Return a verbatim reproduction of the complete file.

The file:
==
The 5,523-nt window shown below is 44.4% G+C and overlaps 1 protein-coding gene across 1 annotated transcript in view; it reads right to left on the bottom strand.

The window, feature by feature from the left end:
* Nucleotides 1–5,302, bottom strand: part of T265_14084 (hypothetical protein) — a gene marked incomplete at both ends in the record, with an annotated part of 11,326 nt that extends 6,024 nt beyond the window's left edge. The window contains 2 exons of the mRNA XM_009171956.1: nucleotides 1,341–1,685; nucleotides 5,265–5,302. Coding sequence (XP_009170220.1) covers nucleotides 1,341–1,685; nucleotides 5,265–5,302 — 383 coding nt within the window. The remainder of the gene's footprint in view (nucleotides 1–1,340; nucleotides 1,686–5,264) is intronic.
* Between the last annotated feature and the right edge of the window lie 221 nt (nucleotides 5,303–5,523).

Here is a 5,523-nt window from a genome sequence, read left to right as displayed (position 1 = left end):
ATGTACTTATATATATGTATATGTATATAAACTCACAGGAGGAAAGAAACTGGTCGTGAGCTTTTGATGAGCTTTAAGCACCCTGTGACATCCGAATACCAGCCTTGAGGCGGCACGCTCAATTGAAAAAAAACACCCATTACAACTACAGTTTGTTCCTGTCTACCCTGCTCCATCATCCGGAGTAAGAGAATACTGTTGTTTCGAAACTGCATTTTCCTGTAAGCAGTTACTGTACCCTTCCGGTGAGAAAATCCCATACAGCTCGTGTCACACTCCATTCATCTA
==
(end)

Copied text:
The 5,523-nt window shown below is 44.4% G+C and overlaps 1 protein-coding gene across 1 annotated transcript in view; it reads right to left on the bottom strand.

The window, feature by feature from the left end:
* Nucleotides 1–5,302, bottom strand: part of T265_14084 (hypothetical protein) — a gene marked incomplete at both ends in the record, with an annotated part of 11,326 nt that extends 6,024 nt beyond the window's left edge. The window contains 2 exons of the mRNA XM_009171956.1: nucleotides 1,341–1,685; nucleotides 5,265–5,302. Coding sequence (XP_009170220.1) covers nucleotides 1,341–1,685; nucleotides 5,265–5,302 — 383 coding nt within the window. The remainder of the gene's footprint in view (nucleotides 1–1,340; nucleotides 1,686–5,264) is intronic.
* Between the last annotated feature and the right edge of the window lie 221 nt (nucleotides 5,303–5,523).

Here is a 5,523-nt window from a genome sequence, read left to right as displayed (position 1 = left end):
ATGTACTTATATATATGTATATGTATATAAACTCACAGGAGGAAAGAAACTGGTCGTGAGCTTTTGATGAGCTTTAAGCACCCTGTGACATCCGAATACCAGCCTTGAGGCGGCACGCTCAATTGAAAAAAAACACCCATTACAACTACAGTTTGTTCCTGTCTACCCTGCTCCATCATCCGGAGTAAGAGAATACTGTTGTTTCGAAACTGCATTTTCCTGTAAGCAGTTACTGTACCCTTCCGGTGAGAAAATCCCATACAGCTCGTGTCACACTCCATTCATCTA